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From Science Daily we learn that our visual skills have improved as technology took over our lives. But our skills in critical thinking have declined, says researcher Patricia Greenfield, UCLA distinguished professor of psychology and director of the Children’s Digital Media Center in Los Angeles.
Learners have changed as a result of their exposure to technology, says Greenfield. She analyzed more than 50 studies on learning and technology, including research on multi-tasking and the use of computers, the Internet and video games.
Her research is published in the Journal Science (January 2009).
Reading for pleasure,which has declined among young people, enhances thinking and engages the emagination in a way that visul media such as video games and TV do not, Greenfield feels.
The question has been raised: how much new media should be used in schools, as opposed to reading and classroom discussion?
“No one medium is good for everything,” says Greenfield. “If we want to develop a variety of skills, we need a balanced media diet. Each medium has costs and benefits in terms of what skills each develops.”
She says that schools should make more effort to test students who use visual media by asking them to prepare PowerPoint presentations, for example.
“As students spend more time with visual media and less time with print, evaluation methods that include visual media will give a better picture of what they actually know,” says Greenfield, who has used films in classes since the 1970s.
“By using more visual media, students will process information better. However, most visual media are real-time media that do not allow time for reflection, analysis or imagination — those do not get developed by real-time media such as television or video games. Technology is not a panacea in education, because of the skills that are being lost.
“Studies show that reading develops imagination, reflection and critical thinking, as well as vocabulary. Reading for pleasure is the key to developing these skills. Students today have more visual literacy and less print literacy. Many students do not read for pleasure and have not for decades.”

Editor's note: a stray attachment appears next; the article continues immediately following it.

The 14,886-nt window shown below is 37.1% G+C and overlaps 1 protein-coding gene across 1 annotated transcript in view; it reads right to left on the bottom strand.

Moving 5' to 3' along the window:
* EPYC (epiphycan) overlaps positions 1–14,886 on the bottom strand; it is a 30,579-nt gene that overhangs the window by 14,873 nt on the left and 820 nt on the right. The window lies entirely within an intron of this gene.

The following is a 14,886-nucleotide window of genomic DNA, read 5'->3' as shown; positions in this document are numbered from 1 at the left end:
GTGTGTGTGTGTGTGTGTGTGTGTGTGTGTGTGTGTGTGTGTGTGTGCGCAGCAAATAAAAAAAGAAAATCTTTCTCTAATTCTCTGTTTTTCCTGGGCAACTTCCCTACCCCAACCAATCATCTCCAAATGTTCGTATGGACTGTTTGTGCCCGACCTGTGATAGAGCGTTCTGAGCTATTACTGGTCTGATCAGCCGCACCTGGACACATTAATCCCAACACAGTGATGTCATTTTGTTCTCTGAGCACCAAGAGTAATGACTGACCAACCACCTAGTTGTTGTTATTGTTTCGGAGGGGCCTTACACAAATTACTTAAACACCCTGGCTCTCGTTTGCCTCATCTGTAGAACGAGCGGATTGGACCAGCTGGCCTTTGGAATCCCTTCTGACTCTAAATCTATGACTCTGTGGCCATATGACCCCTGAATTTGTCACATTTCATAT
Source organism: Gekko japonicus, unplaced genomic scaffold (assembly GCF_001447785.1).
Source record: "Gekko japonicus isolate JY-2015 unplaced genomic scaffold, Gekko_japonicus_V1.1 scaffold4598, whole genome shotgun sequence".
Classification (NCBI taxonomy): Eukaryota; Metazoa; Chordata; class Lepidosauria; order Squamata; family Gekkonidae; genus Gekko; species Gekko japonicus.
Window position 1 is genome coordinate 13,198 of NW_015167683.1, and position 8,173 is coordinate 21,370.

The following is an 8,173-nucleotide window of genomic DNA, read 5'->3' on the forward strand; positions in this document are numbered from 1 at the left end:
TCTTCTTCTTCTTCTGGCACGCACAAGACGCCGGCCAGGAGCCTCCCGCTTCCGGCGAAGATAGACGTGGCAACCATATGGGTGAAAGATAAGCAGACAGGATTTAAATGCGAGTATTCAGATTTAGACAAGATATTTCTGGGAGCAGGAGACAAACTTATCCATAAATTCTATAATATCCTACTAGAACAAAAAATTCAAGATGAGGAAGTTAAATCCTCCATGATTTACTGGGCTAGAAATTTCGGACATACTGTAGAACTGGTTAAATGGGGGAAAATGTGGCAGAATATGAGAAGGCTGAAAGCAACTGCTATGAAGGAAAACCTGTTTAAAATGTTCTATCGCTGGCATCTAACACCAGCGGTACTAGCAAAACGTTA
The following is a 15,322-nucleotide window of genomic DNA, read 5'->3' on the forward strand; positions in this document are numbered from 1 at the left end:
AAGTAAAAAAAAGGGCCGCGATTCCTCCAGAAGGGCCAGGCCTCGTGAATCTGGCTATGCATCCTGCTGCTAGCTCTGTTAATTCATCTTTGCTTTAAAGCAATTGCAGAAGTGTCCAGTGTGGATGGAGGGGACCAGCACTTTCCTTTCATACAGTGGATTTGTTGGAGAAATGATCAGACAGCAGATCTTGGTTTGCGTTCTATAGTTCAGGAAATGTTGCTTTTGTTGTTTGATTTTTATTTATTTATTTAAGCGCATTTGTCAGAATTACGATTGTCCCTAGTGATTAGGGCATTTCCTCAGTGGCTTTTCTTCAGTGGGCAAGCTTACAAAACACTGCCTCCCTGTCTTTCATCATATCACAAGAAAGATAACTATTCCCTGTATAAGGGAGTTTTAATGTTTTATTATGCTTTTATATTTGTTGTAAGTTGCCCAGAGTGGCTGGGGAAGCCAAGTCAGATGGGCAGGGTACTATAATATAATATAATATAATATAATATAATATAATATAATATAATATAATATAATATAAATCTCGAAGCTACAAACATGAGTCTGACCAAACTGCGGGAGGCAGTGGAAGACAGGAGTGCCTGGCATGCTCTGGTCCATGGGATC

She states that parents should still encourage their childrn to read, and should read to them as well.
One of the studies analyzed by Greenfield was a classroom study which showed that students who were given access to the Internet during class, and were encouraged to use it during lectures, did not process what the speaker said as well as students who didn’t have the Internet access. Tested after class lectures, those who did not have Internet access performed much better than those who did.
“Wiring classrooms for Internet access does not enhance learning,” says Greenfield.
In another of the studies she reviewed, college students who watched CNN Headline News with just the news anchor on screen and without the “news crawl” across the bottom of the screen remembered significantly more facts from the broadcast than those who watched it with the “crawl.”
She feels these and other studies show that multi-tasking “prevents people from getting a deeper understanding of information.”
She does say that for certain tasks, divided attention is important. “If you’re a pilot, you need to be able to monitor multiple instruments at the same time. If you’re a cab driver, you need to pay attention to multiple events at the same time. If you’re in the military, you need to multi-task, too.”
“On the other hand,” adds Greenfield, “if you’re trying to solve a complex problem, you need sustained concentration. If you’re doing a task that requires deep and sustained thought, multi-tasking is detrimental.”
source: Science Daily report on 1/29/09. www.sciencedaily.com
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